Few pitchers pose the sort of philosophical inquiries that the Red Sox must wrestle in the case of Alfredo Aceves.
Who is he? What is he? What is his essence? Where is his value?
At times, the 29-year-old seems less like a pitcher than a case study for a Philosophy 101 class. Perhaps that is why he engages in such frequent mound conversations with catcher (and former Yale philosophy student) Ryan Lavarnway when the two are paired. After all, even Aceves speaks more in riddles than certainties about his role with the 2012 Red Sox.
After the right-hander continued a dominant spring by pitching four innings and allowing one run on three hits while striking out four and walking none, Aceves encapsulated his own ill-defined baseball existence.
“What are you looking for in Aceves?” Aceves asked reporters after his outing, returning a volley about the suggestions that he is too valuable as a reliever to shift to the rotation. “You say he’s valuable in the bullpen because he played in the past in the bullpen. Have you seen him as a starter? So, you will have to use the same word -- valuable -- for whatever role he has. So, he’s just valuable.”
That he is. But what kind of pitcher is he? In what capacity might he be most valuable to the Sox?
WHAT HE WAS LAST YEAR
Aceves was dominant as both a long man and setup man for the Red Sox last year, forging a 2.03 ERA out of the bullpen and logging 93 relief innings, most in the majors. He was a unique bullpen weapon, making 21 appearances of at least two innings (most in the majors) and 13 of at least three frames (most not only last year but tied for the most by any reliever this century).
At times, he performed as if a piggyback starter. When the Sox were getting few innings from their starters, Aceves was there to bail the team out for the “second half” of games, going two, three or even four-plus innings out of the bullpen. His outings were not starts, yet they were something other than the typical one-and-done that characterizes the modern world of relievers.
Some of the things that he did over the season were either underappreciated or borderline unfathomable. His 2.37 ERA against AL teams was the best by any pitcher to work at least 70 innings against the junior circuit. His 2.04 mark against the AL East was likewise the best in the majors (min. 50 innings).
Lefties couldn’t hit him (.190 average against). Righties (.216) fared little better.
By the end of the year, Aceves became a sort of duct tape out of the Sox bullpen, patching any hole, regardless of the size. In September alone, he threw a mind-boggling 25 innings out of the bullpen, performing at an extraordinary level.
His four starts yielded less impressive numbers, as he went 1-1 with a 5.14 ERA. That said, his stuff was better than those numbers suggested. He had two strong outings (at least five innings, one run), one outing that was impressive save for a brief and complete command blip (he gave up five walks in one inning to the Padres en route to a four-run yield in five innings) and another outing in which he was simply bad (5 1/3 innings, 6 earned runs).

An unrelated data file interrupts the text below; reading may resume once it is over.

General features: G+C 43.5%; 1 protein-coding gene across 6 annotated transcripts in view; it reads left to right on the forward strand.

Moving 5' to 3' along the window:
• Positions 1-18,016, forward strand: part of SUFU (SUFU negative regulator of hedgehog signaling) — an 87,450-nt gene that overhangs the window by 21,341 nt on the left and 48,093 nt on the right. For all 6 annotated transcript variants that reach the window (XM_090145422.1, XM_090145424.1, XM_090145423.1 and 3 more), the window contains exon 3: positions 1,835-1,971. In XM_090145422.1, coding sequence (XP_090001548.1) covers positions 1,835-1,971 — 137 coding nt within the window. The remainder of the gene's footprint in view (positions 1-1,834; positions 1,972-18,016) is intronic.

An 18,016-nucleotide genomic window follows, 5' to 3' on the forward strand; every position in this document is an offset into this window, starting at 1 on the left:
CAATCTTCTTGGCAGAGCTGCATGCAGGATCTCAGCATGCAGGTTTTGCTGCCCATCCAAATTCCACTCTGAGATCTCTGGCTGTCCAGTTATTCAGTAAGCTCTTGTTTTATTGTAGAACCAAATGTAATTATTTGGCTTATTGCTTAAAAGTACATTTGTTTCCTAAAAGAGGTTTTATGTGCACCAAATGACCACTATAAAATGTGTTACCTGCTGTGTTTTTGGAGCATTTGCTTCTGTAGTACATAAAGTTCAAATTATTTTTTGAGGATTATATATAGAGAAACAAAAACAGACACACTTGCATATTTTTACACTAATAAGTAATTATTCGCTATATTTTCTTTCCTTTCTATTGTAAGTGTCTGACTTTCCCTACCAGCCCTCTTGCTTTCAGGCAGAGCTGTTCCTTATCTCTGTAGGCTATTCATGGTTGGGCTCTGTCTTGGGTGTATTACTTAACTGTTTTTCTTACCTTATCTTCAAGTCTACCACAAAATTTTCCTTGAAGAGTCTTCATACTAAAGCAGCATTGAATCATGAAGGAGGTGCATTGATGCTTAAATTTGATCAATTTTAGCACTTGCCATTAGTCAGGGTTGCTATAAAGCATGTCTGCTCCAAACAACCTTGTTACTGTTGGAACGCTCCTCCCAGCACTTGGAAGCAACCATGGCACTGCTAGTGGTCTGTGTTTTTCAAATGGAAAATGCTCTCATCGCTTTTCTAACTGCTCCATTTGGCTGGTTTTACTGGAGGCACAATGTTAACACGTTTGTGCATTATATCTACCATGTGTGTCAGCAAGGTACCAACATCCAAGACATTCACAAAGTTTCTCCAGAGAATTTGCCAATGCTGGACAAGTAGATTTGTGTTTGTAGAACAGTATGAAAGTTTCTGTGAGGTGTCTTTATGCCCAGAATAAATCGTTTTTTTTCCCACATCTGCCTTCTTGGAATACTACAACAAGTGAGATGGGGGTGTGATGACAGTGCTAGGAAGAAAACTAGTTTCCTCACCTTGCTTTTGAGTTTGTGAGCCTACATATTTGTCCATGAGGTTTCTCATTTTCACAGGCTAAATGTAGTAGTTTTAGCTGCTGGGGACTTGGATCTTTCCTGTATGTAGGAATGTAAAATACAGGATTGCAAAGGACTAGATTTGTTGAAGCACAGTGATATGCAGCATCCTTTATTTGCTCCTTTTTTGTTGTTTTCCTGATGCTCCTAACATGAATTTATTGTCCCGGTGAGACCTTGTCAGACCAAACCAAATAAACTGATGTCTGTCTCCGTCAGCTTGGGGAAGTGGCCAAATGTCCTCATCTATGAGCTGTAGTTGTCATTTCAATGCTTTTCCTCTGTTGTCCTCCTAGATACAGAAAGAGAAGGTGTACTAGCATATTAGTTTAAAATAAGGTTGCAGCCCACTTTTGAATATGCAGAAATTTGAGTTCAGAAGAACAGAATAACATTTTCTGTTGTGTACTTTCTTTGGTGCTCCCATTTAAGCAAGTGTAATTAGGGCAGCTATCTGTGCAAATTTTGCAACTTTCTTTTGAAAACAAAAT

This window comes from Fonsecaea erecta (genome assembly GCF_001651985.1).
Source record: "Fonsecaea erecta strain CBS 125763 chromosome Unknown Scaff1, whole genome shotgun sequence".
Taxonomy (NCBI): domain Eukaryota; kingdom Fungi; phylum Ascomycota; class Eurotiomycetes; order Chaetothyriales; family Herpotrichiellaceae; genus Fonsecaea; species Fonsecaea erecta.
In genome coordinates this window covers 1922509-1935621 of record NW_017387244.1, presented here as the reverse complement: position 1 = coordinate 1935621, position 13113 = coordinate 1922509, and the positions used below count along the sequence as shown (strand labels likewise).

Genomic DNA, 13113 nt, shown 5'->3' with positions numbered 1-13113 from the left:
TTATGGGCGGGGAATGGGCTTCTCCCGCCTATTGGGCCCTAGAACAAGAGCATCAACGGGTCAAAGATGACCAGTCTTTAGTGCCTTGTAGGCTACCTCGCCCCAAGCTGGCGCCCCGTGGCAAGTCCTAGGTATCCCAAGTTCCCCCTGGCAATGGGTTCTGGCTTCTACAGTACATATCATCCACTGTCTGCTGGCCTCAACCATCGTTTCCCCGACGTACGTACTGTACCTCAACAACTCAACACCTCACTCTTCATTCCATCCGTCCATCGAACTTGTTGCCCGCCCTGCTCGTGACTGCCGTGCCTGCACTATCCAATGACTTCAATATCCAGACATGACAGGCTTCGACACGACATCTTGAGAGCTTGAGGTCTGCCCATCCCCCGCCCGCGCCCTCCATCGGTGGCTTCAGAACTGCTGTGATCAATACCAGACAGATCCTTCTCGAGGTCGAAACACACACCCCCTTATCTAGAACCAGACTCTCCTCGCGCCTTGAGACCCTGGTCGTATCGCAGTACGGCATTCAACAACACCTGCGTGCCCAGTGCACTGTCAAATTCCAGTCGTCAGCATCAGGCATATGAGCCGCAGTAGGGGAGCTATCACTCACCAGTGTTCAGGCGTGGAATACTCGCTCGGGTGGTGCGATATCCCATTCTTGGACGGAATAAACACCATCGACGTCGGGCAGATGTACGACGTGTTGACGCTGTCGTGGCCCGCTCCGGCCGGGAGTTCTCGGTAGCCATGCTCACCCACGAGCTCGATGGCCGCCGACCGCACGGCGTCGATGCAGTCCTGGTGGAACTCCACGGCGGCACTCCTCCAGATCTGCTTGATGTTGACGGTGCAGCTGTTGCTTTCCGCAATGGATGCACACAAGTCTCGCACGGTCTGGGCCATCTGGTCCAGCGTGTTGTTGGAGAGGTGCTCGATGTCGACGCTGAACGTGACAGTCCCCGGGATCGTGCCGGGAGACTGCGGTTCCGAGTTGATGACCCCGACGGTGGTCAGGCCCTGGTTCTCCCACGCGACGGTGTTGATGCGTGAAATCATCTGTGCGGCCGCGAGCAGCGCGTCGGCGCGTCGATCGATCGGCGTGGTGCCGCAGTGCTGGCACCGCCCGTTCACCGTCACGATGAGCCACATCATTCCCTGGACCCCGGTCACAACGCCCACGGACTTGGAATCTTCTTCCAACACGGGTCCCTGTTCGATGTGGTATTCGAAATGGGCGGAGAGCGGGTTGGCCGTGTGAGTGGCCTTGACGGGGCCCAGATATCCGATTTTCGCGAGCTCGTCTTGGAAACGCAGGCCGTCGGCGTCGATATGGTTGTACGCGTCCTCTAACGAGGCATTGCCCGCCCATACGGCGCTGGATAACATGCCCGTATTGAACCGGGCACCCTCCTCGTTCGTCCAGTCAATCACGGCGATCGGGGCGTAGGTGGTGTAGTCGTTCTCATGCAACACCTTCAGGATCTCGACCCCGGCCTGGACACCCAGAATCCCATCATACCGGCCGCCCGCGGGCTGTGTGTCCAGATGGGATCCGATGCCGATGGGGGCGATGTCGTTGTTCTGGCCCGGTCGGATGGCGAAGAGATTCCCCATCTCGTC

Numbers aside, his four-pitch mix and ability to turn over a lineup out of the bullpen certainly looked like the attributes of a starter. That being the case, by the end of the season, David Ortiz openly questioned why he wasn't in the rotation.
At the time, Red Sox manager Terry Francona felt at the time that doing so might be an exercise in robbing Peter to pay Paul, something that was further underscored when Aceves handled a monstrous workload while pitching the final four games of the season.
Aceves did not have a specific role, instead allowing his workload to expand and contract like an accordion to bridge the Sox’ needs. While his job description seemed, in some ways, to be less significant than those of the closer or setup man, in other ways, it was even more significant. He may not have had the titles typically conferred upon pitchers who are pegged to the eighth or nine innings, but he operated, in some respects, like a relief ace who could deliver whatever outs the Sox needed.
Indeed, on a couple of occasions, multiple Sox decision-makers opined that a case could be made for Aceves as the most valuable reliever in the American League.
WHAT HE HAS BEEN THIS SPRING
Aceves entered camp prepared to compete for a job in the rotation, and to date, he’s performed as well as any starter the Sox have. In his three Grapefruit League games, Aceves has allowed one run in nine innings, striking out eight and walking none. He’s been carving the strike zone with his full pitch mix (fastball, cutter, curve, change), showing the diverse arsenal necessary to handle righties and lefties and to present opposing hitters with different looks to unbalance them through at least a second time through the order.
He’s made the responsibility he’s been given this spring look incredibly natural. At one point, his outing prompted manager Bobby Valentine to suggest that it looked like the right-hander had a day at the beach.
That said, almost every time that Valentine has been asked about the right-hander, he’s described him as being an outstanding “pitcher,” rather than talking about him in terms of starting or the bullpen.
Of course, his four starts last year were not dominant. However, if he is penalized for those, then he should also perhaps get credit for the four stars he made in 2008, when he was 1-0 with a 2.74 ERA for the Yankees.
WHAT’S MORE VALUABLE?
Aceves has been an enormously successful reliever at the big league level. He looks like he also could be a successful starter. But as Aceves himself suggested, no one knows how valuable he could be as a starter.